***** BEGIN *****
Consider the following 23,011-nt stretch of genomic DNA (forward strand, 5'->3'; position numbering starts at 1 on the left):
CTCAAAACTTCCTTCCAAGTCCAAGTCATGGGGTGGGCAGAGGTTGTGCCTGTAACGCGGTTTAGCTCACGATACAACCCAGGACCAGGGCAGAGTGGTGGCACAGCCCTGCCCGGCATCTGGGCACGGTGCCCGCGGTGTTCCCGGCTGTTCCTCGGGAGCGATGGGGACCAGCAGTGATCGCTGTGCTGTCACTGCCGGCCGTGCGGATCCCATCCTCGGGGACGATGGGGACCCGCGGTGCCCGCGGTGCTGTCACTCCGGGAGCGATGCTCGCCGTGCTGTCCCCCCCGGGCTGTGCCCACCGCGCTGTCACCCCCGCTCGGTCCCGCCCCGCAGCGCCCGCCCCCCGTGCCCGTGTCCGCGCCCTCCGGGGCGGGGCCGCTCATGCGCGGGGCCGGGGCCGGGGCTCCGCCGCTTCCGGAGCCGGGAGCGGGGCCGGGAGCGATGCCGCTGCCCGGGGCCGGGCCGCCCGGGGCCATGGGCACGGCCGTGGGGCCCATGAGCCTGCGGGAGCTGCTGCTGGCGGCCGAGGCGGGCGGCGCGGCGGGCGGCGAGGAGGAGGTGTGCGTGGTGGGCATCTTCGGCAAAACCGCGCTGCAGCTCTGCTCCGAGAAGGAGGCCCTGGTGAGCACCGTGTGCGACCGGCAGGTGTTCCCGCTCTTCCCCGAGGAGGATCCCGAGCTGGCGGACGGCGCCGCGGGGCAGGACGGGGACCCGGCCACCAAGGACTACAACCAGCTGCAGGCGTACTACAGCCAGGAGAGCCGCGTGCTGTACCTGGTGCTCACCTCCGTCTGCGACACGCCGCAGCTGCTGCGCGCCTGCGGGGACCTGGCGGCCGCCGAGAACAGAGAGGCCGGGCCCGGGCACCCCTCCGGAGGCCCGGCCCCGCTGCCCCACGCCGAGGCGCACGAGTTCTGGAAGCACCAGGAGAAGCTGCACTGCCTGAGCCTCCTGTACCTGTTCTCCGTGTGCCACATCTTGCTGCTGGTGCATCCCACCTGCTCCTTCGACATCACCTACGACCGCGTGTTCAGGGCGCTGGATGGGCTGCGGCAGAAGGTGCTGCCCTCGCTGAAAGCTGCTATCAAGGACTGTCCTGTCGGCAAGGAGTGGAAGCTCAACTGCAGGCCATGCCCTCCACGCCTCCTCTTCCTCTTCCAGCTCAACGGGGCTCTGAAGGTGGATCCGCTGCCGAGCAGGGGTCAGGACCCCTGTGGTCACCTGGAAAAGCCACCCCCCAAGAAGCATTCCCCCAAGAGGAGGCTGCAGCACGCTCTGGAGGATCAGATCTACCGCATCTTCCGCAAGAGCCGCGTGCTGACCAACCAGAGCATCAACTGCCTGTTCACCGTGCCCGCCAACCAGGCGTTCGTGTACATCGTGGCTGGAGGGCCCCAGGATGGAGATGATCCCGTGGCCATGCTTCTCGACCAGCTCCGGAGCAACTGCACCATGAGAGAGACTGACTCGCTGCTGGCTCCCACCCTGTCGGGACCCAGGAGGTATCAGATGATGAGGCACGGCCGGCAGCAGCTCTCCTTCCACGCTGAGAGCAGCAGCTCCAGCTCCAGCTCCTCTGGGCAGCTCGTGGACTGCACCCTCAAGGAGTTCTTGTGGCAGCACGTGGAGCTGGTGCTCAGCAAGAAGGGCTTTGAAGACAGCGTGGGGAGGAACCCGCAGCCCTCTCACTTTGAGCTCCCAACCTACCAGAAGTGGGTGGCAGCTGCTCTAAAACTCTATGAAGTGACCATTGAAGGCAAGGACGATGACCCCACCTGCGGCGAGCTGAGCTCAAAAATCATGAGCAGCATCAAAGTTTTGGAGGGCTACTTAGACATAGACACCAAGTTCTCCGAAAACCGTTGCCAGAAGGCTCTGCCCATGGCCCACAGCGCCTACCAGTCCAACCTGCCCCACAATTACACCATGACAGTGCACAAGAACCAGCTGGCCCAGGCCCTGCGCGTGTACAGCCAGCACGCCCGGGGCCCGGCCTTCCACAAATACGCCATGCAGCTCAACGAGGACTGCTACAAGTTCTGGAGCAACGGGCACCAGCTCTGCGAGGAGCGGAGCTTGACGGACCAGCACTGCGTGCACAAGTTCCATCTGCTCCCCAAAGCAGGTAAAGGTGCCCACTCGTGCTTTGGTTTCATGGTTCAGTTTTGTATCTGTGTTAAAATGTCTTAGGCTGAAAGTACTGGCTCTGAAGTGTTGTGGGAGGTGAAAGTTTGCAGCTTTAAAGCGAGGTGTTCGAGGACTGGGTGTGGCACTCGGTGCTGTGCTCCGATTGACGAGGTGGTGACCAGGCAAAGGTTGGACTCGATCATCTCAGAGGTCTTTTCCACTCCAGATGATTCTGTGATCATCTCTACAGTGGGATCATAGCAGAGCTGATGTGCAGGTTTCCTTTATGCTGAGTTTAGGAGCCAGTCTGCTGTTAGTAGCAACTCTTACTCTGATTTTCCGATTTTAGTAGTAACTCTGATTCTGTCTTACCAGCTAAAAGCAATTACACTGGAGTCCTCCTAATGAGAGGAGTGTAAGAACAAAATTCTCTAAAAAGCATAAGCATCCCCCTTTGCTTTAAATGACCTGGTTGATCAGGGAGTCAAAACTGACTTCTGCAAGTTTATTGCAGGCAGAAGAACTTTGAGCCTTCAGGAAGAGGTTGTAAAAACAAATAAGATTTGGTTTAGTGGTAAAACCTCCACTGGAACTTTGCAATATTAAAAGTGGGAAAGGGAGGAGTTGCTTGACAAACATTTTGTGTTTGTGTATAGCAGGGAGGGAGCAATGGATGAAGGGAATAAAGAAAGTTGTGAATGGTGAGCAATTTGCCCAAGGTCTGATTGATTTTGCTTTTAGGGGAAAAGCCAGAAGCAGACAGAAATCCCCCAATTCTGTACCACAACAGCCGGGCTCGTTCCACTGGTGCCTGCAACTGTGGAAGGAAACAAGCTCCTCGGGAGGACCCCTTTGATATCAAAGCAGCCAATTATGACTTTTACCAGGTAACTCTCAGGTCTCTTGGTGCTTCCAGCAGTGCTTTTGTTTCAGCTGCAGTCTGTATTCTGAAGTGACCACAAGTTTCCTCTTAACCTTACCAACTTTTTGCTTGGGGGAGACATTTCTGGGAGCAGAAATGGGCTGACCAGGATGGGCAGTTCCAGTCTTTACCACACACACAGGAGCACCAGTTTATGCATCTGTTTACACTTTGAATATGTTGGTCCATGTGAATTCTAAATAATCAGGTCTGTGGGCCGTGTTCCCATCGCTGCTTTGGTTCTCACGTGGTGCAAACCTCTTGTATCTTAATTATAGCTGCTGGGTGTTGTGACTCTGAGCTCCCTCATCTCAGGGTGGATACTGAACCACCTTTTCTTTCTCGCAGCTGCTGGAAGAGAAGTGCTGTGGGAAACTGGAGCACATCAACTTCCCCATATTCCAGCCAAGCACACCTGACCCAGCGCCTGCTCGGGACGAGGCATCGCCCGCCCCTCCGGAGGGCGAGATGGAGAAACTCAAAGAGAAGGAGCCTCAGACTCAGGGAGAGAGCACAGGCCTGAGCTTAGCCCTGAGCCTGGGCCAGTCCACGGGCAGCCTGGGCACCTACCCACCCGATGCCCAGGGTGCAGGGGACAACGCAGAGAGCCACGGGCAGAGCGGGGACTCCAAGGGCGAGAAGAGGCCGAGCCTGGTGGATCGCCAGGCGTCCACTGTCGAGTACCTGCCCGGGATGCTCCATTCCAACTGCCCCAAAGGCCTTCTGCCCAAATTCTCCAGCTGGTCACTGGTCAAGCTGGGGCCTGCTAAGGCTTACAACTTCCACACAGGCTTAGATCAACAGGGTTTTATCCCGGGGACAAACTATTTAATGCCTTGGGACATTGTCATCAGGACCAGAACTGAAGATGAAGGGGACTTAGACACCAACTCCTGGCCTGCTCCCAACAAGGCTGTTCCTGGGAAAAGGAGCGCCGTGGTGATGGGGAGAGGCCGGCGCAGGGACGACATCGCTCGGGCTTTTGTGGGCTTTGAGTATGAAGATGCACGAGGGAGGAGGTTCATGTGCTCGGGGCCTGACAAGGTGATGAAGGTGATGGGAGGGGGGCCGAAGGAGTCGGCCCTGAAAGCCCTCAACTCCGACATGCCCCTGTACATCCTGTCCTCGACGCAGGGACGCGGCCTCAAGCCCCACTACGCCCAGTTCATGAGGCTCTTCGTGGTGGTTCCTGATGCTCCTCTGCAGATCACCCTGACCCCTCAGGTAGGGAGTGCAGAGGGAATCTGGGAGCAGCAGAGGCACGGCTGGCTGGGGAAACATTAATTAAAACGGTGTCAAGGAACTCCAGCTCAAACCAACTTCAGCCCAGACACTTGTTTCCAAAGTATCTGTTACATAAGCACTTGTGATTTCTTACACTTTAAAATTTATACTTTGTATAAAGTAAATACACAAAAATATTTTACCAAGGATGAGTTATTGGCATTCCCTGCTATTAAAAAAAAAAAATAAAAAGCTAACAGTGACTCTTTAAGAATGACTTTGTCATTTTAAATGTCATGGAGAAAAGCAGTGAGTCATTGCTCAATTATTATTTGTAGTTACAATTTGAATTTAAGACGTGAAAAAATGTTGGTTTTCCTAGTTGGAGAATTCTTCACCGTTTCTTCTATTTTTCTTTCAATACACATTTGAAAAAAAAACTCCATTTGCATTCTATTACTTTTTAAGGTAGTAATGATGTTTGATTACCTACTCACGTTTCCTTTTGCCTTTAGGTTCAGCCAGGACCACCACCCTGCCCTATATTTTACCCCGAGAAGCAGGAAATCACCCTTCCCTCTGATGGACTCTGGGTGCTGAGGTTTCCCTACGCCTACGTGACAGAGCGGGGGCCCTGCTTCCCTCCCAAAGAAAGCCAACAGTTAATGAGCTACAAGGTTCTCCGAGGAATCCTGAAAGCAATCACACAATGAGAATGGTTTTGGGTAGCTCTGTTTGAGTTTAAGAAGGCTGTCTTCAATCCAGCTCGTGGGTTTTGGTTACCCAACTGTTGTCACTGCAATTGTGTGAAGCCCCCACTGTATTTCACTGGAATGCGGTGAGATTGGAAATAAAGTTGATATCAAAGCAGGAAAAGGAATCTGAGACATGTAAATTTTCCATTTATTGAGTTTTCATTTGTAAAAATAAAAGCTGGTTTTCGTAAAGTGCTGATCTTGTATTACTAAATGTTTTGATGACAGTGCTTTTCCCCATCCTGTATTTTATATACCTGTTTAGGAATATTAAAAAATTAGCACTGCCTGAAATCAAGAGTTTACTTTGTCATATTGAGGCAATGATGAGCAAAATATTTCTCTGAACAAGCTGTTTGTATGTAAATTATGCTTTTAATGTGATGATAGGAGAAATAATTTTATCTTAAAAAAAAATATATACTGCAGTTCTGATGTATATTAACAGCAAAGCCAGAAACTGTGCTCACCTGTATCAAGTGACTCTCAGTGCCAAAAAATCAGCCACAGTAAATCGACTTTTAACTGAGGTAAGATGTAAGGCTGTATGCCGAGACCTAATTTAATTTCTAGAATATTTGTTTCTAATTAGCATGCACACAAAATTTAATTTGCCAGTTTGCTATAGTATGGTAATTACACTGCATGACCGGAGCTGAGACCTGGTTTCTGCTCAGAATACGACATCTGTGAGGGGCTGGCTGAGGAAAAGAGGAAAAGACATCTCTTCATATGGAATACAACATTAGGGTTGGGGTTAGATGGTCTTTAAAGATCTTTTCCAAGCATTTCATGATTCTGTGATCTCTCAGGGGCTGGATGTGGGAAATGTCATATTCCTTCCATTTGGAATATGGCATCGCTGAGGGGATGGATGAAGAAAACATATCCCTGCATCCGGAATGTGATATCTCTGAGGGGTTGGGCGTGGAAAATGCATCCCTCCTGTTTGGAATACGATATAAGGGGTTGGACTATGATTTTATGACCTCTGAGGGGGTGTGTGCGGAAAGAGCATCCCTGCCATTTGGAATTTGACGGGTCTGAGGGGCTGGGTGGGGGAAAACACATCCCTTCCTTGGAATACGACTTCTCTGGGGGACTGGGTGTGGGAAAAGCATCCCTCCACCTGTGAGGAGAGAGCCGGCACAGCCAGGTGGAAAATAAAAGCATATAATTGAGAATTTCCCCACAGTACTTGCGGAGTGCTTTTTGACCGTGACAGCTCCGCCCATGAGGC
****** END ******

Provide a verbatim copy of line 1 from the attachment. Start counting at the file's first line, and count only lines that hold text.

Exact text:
Consider the following 23,011-nt stretch of genomic DNA (forward strand, 5'->3'; position numbering starts at 1 on the left):